We are just beginning to understand the diversity of the peripheral T cell compartment, which arises from the specialization of different T cell subsets and the plasticity of individual naive T cells to adopt different fates. Although the progeny of a single T cell can differentiate into many phenotypes following infection, individual T cells are biased towards particular phenotypes. These biases are typically ascribed to random factors that occur during and after antigenic stimulation. However, the T cell compartment does not remain static with age, and shifting immune challenges during ontogeny give rise to T cells with distinct functional properties. Here, we argue that the developmental history of naive T cells creates a ‘hidden layer’ of diversity that persists into adulthood. Insight into this diversity can provide a new perspective on immunity and immunotherapy across the lifespan.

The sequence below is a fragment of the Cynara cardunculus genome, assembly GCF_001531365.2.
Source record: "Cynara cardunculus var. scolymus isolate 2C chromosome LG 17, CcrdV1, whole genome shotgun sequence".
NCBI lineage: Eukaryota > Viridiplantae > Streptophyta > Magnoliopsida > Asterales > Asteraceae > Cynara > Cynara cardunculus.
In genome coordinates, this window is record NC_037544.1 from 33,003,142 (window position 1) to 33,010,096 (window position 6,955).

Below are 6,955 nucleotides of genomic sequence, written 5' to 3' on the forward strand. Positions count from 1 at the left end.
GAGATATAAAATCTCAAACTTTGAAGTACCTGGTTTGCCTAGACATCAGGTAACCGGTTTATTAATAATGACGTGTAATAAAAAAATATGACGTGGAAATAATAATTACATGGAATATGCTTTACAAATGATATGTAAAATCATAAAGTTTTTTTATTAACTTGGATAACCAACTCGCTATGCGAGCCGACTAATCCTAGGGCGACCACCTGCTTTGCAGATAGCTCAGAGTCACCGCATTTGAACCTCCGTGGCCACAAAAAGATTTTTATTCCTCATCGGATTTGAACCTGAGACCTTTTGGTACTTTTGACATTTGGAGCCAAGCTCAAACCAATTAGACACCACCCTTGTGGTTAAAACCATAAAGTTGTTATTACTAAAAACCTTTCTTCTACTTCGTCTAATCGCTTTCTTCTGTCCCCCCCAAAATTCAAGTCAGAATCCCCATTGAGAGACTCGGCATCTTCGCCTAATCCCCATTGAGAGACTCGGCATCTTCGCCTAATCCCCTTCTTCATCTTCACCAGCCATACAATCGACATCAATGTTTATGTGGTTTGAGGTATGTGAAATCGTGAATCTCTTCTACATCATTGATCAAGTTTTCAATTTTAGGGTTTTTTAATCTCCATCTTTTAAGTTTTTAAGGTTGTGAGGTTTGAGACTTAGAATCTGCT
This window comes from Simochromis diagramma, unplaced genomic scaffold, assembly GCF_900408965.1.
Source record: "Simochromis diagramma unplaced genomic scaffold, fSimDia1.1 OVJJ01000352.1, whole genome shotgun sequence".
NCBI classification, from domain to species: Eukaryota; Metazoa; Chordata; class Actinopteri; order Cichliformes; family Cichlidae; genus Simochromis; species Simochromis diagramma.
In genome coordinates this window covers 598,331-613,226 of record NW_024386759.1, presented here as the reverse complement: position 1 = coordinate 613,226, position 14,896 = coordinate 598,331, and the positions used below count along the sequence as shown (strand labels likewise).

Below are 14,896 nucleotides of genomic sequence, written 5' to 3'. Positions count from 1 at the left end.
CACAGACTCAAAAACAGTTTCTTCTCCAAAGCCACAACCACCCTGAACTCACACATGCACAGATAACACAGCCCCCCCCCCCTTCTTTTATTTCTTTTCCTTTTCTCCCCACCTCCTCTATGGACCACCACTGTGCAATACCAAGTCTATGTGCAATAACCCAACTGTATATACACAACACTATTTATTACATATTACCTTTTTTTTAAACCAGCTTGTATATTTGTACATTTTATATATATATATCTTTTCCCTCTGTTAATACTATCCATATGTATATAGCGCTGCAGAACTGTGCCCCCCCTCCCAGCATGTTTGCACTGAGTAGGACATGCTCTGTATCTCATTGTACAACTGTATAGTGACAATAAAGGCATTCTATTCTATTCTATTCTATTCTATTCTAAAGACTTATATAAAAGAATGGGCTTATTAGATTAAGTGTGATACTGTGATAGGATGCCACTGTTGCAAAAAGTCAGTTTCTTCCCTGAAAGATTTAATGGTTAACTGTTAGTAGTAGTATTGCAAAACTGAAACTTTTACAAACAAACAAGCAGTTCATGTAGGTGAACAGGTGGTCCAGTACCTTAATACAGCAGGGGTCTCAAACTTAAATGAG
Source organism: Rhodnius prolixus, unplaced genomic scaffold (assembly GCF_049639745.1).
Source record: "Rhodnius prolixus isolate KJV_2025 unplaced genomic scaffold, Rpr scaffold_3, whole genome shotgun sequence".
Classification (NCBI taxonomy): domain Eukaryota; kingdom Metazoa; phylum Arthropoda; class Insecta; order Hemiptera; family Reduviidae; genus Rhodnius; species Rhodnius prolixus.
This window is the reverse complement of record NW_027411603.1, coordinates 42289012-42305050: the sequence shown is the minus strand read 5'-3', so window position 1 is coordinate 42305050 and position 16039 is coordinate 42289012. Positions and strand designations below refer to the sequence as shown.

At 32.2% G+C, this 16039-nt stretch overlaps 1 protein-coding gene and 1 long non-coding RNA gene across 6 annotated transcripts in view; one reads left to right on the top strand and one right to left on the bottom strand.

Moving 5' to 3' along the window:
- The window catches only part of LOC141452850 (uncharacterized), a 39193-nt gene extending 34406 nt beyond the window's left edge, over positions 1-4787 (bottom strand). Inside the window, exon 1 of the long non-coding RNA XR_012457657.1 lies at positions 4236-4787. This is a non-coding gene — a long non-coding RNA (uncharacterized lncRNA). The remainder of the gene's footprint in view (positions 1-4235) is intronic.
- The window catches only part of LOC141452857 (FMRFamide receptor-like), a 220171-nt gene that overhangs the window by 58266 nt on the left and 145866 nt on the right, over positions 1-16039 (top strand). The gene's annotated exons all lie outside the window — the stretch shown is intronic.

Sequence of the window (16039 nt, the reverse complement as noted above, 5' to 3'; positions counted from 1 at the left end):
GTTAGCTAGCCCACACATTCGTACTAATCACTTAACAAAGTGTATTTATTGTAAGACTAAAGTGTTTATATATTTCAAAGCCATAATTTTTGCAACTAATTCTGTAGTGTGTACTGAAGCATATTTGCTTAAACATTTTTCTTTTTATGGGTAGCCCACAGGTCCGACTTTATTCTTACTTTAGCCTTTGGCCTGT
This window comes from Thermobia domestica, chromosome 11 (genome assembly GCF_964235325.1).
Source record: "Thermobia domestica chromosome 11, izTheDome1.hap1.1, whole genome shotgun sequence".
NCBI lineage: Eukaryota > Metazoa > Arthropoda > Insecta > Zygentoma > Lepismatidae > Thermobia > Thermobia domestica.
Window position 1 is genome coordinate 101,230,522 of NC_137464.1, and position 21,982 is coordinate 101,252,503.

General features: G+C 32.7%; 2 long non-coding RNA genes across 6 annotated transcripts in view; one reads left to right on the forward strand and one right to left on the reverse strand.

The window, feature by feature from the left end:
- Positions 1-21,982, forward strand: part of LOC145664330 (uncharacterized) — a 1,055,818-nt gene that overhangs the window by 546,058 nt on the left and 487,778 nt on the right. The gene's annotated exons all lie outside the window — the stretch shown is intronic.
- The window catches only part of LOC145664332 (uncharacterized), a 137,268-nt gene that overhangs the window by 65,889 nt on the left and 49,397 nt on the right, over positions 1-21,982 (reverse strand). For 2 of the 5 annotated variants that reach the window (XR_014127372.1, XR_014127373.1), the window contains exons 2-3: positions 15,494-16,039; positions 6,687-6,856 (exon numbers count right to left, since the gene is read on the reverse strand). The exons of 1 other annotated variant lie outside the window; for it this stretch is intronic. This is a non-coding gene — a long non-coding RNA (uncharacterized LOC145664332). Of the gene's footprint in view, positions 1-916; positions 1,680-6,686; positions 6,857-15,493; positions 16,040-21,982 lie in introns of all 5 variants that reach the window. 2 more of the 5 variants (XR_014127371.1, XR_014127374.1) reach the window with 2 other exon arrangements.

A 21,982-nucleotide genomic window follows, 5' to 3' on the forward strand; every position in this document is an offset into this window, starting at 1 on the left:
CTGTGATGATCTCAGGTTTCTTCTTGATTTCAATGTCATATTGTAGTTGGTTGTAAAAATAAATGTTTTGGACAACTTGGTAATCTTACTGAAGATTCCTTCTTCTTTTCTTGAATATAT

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Davenport, M.P., Smith, N.L. & Rudd, B.D. Building a T cell compartment: how immune cell development shapes function. Nat Rev Immunol 20, 499–506 (2020). https://doi.org/10.1038/s41577-020-0332-3
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